Introduced six years ago in the United States, mobile ringtones have become one of the market's most significant agents of change in the music business.





Ralph Simon is chairman of the Mobile Entertainment Forum-Americas and CEO of Mobilium, a Los Angeles- and London-based mobile entertainment consultancy.





Introduced six years ago in the United States, mobile ringtones have become one of the market's most significant agents of change in the music business.

Entering what was then a far more uncertain and beleaguered time in the record industry -- with the digital future feared rather than favored -- mobile has helped lift some of the veil of doom by establishing a new distribution and creative channel. The result? Tens of millions of dollars in new revenue for record labels, music publishers and mobile publishers/aggregators.

But most major and indie labels seem to have paid little attention to how artists, producers and managers become educated in creating mobile music and content footprints that resonate with millions of U.S. mobile phone subscribers.

While some commentators contend the ringtone business is dying, quite the contrary seems to be true when discussing the issue with artists and songwriters.

Savvy acts that understand their core audience have realized that by creating unique ringtones and mobile music derivatives, they can enhance their direct linkage with fans and prepare the path for widening album sales.

Are A&R executives guiding young acts well in this new area? Evidence seems to reflect that traditional approaches to making an album need to change to incorporate mobile thinking -- right at the time of production. When preparing the final mixes for the singles on an album, it should become natural for acts to try to make at least five ringtones per single. This new thinking of creating mini-content equates to the special radio mixes that might have been the norm two decades ago.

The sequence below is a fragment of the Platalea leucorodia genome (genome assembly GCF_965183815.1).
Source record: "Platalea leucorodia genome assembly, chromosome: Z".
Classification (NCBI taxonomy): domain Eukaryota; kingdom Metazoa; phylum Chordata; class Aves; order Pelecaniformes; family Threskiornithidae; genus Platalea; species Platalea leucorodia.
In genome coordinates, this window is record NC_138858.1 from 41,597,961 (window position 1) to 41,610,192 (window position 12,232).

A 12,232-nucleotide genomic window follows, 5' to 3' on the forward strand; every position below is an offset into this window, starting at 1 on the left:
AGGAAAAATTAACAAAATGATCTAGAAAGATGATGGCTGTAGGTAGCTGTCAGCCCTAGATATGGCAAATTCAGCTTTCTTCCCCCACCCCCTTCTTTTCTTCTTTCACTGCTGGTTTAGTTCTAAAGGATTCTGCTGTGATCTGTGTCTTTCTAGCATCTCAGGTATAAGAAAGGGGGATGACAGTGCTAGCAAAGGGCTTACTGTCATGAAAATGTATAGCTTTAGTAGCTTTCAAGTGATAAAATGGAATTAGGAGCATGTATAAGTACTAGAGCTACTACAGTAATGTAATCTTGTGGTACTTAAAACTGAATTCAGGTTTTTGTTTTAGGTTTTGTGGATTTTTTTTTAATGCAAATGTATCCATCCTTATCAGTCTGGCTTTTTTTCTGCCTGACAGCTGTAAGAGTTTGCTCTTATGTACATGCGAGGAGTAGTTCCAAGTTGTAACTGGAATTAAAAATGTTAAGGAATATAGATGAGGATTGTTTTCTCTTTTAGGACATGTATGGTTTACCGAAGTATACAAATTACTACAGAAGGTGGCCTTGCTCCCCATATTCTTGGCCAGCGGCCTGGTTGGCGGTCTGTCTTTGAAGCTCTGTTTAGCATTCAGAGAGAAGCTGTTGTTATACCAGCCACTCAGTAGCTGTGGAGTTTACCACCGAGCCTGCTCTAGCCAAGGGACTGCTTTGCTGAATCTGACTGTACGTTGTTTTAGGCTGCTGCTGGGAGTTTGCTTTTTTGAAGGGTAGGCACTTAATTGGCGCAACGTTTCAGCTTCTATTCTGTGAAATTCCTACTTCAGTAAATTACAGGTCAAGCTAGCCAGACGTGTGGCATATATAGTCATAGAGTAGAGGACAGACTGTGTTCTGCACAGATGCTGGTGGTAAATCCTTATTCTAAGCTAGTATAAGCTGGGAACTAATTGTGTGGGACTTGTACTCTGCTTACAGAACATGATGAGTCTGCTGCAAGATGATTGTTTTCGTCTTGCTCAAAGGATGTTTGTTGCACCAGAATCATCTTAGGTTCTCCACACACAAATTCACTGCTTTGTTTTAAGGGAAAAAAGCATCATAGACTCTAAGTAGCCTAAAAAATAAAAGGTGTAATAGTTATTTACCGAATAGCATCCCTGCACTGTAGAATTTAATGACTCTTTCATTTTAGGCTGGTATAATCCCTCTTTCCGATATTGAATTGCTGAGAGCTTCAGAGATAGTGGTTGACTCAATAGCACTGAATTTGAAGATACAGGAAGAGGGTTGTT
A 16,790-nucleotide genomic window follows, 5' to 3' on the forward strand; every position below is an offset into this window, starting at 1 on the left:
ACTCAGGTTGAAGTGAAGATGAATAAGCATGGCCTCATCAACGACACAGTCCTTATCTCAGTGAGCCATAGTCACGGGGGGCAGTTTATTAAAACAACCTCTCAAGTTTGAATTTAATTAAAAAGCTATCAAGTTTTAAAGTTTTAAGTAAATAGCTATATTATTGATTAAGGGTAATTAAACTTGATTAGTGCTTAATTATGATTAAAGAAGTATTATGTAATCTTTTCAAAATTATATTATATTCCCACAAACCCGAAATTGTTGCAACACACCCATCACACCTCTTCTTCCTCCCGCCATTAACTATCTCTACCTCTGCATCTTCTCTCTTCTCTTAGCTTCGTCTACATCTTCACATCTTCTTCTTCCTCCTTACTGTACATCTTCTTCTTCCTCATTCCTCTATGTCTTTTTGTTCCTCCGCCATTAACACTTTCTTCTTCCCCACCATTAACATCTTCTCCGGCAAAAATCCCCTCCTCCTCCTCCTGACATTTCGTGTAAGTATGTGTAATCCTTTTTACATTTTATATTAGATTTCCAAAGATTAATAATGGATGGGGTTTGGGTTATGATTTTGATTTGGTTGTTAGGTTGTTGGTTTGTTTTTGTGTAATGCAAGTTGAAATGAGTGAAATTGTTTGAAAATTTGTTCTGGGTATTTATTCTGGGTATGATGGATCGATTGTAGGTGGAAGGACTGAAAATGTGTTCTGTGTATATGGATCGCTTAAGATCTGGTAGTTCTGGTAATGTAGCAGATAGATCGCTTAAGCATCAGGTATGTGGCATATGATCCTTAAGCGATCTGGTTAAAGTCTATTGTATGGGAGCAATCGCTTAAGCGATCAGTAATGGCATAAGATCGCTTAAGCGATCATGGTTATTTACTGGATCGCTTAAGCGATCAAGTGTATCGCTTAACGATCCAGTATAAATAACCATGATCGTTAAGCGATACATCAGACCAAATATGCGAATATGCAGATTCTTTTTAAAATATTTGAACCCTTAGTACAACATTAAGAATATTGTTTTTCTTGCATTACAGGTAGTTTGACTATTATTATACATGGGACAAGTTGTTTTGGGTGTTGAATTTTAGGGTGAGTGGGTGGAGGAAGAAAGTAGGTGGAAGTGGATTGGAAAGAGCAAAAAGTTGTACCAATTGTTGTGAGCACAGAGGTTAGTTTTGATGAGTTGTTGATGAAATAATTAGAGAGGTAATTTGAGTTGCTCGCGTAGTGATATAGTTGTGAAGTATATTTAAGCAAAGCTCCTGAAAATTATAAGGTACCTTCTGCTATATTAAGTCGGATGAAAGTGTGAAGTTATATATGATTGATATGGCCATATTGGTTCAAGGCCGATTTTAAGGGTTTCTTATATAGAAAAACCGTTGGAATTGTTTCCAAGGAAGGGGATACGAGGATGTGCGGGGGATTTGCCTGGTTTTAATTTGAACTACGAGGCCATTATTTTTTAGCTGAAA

With ringtones not showing any decrease in popularity around the world, it is time for producers and artists to properly enforce their creative imprimatur and "mobilize." While mobile knowledge remains a developing objective for most music professionals, mobile music buyers with the latest mobile phone technology will certainly want to experience special music tracks, videoclips and mixes on their phones. If the mobile music derivative is cool, they will get their friends and fellow fans to buy more of the mobile offerings. That is good news!

Similar thinking needs to be used when making promo videos. Progressive labels are shooting extra behind-the-scenes and close-up footage for mobile-only videos.

If artists and managers recognize the need to produce great mobile content, ringtone royalties will keep growing. They can also use mobile as a tool to widen their audience domestically and internationally and further enhance the link between their music and their consumer "community."





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